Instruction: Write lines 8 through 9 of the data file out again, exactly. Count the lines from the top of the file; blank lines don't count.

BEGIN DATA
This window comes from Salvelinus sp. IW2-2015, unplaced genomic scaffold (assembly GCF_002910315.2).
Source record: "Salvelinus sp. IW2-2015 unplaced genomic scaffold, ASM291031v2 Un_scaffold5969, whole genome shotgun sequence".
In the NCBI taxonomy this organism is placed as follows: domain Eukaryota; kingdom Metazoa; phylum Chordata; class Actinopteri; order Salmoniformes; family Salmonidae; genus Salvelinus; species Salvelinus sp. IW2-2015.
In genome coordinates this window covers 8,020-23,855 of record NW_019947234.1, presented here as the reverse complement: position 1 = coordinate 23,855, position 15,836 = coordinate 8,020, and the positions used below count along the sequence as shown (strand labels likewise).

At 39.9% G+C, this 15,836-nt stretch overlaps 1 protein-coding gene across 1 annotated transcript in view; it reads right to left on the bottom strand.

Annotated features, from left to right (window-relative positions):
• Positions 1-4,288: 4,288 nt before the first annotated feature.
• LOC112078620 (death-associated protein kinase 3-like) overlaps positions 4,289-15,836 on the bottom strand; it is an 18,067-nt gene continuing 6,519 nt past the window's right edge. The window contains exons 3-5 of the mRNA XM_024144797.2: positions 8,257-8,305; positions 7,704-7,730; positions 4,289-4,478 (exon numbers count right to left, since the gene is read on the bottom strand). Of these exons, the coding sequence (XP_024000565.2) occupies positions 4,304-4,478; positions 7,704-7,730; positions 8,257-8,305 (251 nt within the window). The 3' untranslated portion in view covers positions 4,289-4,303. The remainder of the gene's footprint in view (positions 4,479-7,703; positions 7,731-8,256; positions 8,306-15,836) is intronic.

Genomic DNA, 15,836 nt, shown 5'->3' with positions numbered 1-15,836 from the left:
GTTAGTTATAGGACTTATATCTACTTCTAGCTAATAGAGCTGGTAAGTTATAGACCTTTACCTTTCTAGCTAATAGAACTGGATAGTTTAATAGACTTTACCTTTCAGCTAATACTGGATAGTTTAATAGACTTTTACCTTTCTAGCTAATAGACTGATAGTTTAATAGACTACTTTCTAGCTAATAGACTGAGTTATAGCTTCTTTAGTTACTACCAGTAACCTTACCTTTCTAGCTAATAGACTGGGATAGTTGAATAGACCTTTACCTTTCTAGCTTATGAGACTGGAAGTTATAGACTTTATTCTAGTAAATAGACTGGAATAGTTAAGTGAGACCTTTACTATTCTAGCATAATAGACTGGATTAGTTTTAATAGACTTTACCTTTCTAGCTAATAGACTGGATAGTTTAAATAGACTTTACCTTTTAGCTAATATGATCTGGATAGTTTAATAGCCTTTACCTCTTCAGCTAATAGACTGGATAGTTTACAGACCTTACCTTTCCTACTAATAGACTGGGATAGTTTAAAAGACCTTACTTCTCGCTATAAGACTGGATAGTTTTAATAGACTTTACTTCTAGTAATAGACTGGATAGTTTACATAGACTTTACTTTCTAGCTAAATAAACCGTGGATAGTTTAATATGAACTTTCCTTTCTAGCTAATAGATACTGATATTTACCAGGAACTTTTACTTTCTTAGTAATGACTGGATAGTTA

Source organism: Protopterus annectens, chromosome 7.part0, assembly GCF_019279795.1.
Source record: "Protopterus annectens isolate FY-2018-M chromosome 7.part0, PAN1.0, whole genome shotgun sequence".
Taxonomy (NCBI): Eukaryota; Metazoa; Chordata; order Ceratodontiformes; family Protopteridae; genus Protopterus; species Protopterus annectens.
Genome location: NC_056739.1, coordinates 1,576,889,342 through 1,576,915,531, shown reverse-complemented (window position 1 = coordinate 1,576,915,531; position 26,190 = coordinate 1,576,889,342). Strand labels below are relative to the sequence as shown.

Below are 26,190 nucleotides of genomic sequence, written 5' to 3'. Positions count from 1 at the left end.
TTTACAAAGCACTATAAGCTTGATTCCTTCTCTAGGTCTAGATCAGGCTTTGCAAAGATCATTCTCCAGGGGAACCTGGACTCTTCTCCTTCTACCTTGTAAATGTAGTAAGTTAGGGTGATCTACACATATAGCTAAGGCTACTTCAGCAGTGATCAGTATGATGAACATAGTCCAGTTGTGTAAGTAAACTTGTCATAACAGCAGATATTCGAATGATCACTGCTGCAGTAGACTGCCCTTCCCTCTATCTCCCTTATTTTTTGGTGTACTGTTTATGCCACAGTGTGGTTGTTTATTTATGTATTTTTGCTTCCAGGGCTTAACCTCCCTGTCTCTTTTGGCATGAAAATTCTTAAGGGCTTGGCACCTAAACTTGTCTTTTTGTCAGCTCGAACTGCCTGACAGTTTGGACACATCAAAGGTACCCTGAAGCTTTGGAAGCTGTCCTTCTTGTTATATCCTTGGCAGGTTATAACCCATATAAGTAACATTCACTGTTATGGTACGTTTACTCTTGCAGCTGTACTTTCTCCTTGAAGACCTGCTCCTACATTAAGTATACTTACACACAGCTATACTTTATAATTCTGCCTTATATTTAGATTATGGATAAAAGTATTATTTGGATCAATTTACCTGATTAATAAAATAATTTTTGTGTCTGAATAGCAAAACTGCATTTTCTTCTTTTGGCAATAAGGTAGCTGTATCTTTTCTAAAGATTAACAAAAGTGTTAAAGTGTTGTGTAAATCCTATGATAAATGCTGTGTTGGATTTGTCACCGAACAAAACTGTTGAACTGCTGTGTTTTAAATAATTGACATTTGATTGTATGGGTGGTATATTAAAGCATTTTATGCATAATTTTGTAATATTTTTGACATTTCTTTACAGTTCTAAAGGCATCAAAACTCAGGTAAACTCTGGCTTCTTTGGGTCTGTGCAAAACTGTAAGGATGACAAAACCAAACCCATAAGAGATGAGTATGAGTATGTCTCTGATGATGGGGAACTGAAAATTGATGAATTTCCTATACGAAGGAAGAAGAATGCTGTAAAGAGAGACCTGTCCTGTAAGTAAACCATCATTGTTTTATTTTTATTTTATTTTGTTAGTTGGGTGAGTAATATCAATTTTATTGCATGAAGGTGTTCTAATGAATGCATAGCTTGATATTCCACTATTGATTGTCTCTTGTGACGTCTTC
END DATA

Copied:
• LOC112078620 (death-associated protein kinase 3-like) overlaps positions 4,289-15,836 on the bottom strand; it is an 18,067-nt gene continuing 6,519 nt past the window's right edge. The window contains exons 3-5 of the mRNA XM_024144797.2: positions 8,257-8,305; positions 7,704-7,730; positions 4,289-4,478 (exon numbers count right to left, since the gene is read on the bottom strand). Of these exons, the coding sequence (XP_024000565.2) occupies positions 4,304-4,478; positions 7,704-7,730; positions 8,257-8,305 (251 nt within the window). The 3' untranslated portion in view covers positions 4,289-4,303. The remainder of the gene's footprint in view (positions 4,479-7,703; positions 7,731-8,256; positions 8,306-15,836) is intronic.

Genomic DNA, 15,836 nt, shown 5'->3' with positions numbered 1-15,836 from the left: